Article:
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Let’s end violence against women

Dec. 6 is the National Day of Remembrance and Action on Violence Against Women and, in an effort to get Upper Canada College Upper School students to appreciate its importance, teacher Carl Beaudoin delivered an impassioned plea to the boys as part of the assembly in Laidlaw Hall on Monday morning.

Here’s the transcript of Beaudoin’s speech:

“Good morning.

“For 45 minutes on Dec. 6, 1989 at École Polytechnique, a school in Montreal where our very own Sophia Berezowsky was a student at the time, an enraged gunman roamed the corridors, saying, ‘You women have no right to be here.’

“Entering a classroom, he separated the men from the women and, before opening fire on the classroom of female engineering students, he screamed, ‘I hate feminists!’

“He then systematically killed 14 young women: Genevieve Bergeron, 21; Helene Colgan, 23; Nathalie Croteau, 23; Barbara Daigneault, 22; Anne-Marie Edward, 21; Maud Haviernick, 29; Barbara Maria Klucznik, 31; Maryse Leclair, 23; Anne-Marie Lemay, 27; Sonia Pelletier, 28; Michele Richard, 21; Anne St-Arneault, 23; Maryse Laganière, 22; and Annie Turcotte, 21.

“The ‘Montreal Massacre’ happened 25 years ago and immediately became a moment that transcended grief into outrage about all violence against women.

“Although attitudes have improved, violence against women is still a massive problem. I need only to mention the names Ghomeshi, Bill Cosby, Ray Rice or Slava Voynov to highlight such violence brought forward by the press in the past few weeks.

“What happened at the Polytechnique was an extreme case. However, the behaviour cannot be blamed solely on mental illness. The killer learned that violence was the way to relate to women who, he believed, were responsible for his own pain and failures. He held a set of values that still many Canadians hold: that women are not worth as much as a man; that women don’t belong in certain jobs/places/roles; that women are somehow taking over things when men should be in control.

“Did you know that one in every four women will experience domestic violence in their lifetime? Or that such violent behaviour often begins between the grades 6 and 12?

“Here’s a question. What image comes to mind when you hear the terms ‘feminism,’ ‘gender equity’ or ‘violence against women?’

“I bet you picture a woman. But are these solely women’s issues?

“As a father of two young girls, a husband to an amazing wife, a son to a loving mother, and a brother to a cool sister, I clearly see my role in confronting these topics.

“I think we need to examine the root causes of gender-based violence and create a cultural shift that helps bring us to a future without violence — a vision for masculinity that embodies the best qualities of being human. Where the comment ‘Be a man!’ refers to the freedom to cry, the ability to understand, communicate and self-regulate emotions, to be empathetic, nurturing and loving.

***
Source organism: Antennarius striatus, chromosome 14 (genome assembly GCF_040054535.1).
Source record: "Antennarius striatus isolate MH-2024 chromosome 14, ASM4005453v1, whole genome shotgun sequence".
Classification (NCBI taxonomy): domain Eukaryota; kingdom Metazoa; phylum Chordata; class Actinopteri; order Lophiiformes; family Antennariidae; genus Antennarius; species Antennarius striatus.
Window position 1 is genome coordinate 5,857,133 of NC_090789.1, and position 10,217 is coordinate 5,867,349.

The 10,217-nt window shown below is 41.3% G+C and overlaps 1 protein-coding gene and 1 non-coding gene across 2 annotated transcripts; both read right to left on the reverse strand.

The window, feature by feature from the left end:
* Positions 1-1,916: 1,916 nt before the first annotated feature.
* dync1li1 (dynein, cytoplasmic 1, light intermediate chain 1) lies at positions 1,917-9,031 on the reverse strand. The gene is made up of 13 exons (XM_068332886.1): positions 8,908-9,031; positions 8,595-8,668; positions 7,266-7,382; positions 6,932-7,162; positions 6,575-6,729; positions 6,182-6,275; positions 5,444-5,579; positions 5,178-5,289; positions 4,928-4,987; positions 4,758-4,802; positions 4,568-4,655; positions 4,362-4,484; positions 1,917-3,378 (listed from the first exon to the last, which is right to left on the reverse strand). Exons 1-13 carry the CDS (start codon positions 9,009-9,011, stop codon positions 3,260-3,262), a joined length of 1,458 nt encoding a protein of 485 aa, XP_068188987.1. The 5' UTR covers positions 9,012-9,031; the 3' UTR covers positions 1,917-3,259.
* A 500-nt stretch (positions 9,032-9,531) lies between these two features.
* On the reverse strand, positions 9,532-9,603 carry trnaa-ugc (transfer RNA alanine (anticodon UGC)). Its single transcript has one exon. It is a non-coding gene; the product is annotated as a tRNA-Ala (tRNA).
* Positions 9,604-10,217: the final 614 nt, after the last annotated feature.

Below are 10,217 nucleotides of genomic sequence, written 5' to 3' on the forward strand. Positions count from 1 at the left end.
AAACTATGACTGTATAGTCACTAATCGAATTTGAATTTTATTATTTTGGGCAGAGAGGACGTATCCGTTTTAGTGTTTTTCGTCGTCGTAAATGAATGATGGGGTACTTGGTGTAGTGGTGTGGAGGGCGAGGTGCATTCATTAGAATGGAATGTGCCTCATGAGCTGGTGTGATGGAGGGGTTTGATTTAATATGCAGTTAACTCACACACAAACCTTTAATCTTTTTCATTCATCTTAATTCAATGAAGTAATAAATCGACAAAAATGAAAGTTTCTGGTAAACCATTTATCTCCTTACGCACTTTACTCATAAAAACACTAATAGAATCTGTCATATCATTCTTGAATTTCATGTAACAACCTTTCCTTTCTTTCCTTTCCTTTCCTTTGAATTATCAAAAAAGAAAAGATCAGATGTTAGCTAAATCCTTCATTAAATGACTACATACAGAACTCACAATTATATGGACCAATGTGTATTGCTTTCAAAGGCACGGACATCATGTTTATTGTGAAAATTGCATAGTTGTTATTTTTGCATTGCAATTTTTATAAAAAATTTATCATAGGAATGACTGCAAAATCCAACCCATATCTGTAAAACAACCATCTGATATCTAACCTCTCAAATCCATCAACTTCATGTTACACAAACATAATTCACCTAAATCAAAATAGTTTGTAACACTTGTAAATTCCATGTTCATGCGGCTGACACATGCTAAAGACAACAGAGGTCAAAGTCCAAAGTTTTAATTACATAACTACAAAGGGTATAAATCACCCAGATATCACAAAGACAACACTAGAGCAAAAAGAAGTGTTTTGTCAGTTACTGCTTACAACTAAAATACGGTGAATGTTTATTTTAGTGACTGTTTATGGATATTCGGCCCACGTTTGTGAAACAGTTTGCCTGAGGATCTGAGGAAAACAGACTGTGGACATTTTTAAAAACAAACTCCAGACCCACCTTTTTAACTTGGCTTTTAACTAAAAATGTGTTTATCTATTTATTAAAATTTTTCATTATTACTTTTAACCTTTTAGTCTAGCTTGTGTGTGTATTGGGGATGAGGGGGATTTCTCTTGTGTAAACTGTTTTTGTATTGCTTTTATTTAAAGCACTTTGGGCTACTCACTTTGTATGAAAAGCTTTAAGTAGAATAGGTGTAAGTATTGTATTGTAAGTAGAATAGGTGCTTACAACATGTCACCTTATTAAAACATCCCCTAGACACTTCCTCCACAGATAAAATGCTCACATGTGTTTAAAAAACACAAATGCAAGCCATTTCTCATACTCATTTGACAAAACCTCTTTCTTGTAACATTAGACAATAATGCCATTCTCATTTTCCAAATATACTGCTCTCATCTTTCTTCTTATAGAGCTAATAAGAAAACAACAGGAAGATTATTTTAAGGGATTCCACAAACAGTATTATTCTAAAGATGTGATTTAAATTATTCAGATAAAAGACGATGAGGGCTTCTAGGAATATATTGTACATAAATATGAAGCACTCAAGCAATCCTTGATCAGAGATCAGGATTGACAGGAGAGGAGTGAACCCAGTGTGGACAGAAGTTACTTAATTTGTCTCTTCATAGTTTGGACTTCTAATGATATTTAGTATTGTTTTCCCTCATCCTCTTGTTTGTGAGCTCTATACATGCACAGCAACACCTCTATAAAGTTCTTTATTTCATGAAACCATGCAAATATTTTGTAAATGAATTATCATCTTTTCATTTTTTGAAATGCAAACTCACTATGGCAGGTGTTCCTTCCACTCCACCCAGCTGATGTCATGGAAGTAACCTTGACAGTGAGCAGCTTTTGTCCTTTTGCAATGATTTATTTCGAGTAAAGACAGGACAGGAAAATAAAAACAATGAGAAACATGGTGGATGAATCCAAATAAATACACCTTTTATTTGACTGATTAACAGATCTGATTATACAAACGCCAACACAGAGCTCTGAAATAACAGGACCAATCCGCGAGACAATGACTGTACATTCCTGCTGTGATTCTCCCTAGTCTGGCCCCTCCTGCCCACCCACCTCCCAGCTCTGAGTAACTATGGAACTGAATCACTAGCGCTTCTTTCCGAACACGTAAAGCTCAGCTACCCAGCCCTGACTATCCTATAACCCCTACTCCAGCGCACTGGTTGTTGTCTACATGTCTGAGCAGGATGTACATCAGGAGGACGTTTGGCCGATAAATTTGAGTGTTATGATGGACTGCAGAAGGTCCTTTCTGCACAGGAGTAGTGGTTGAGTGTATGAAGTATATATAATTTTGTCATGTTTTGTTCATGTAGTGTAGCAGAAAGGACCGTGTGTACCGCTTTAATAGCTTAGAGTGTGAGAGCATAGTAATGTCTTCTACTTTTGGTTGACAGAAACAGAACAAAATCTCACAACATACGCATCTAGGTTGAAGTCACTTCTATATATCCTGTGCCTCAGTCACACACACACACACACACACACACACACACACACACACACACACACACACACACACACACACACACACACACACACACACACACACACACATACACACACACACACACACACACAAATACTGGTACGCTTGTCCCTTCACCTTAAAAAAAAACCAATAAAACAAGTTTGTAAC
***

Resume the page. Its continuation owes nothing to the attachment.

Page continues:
“As Ms. Watson reminded us during her speech to the UN: ‘Gender equity not only liberates women, but also men from prescribed gender stereotypes.’

“We need to think critically about how men and women are represented in the media. We need to know that sexist jokes, putdowns and verbal harassment create an atmosphere where women are degraded, where males learn that they are supposed to be in control, and where violence against women has been made socially acceptable.

“Immediately after the ‘Montreal Massacre,’ many Canadians felt there was no connection between the mass murders and the ‘the problem of male violence against women.’ But as discussion continued, most realized that this was an extreme form of what goes on every day. The Canadian parliament proclaimed December 6 as the National Day of Remembrance and Action on Violence Against Women.

“The White Ribbon Campaign, which our dear Ms. Kouremenos supported dearly, does just that. When a male wears a white ribbon, he is making a public pledge never to commit, condone or remain silent about violence against women. White Ribbon’s philosophy is that, while not all men are responsible for committing violence against women, all men and boys must take responsibility for helping end it. Wearing a white ribbon is both a personal and a collective statement that our future has no violence against women. It is not an act of collective guilt, but rather an act of collective caring and love for women in our lives.

“I believe you don’t have to be sexist or violent to be a real man. I believe that our mothers, sisters, daughters, wives and friends should never have to live in fear of violence at the hands of men.

“Please have the courage to join me in a collective moment of silence to reflect on our role in helping to end violence against women — in honour of the 14 women killed that day; in honour of your mothers, sisters, family members and friends; and in honour of all women — not just on December 6, but every day of your life.”

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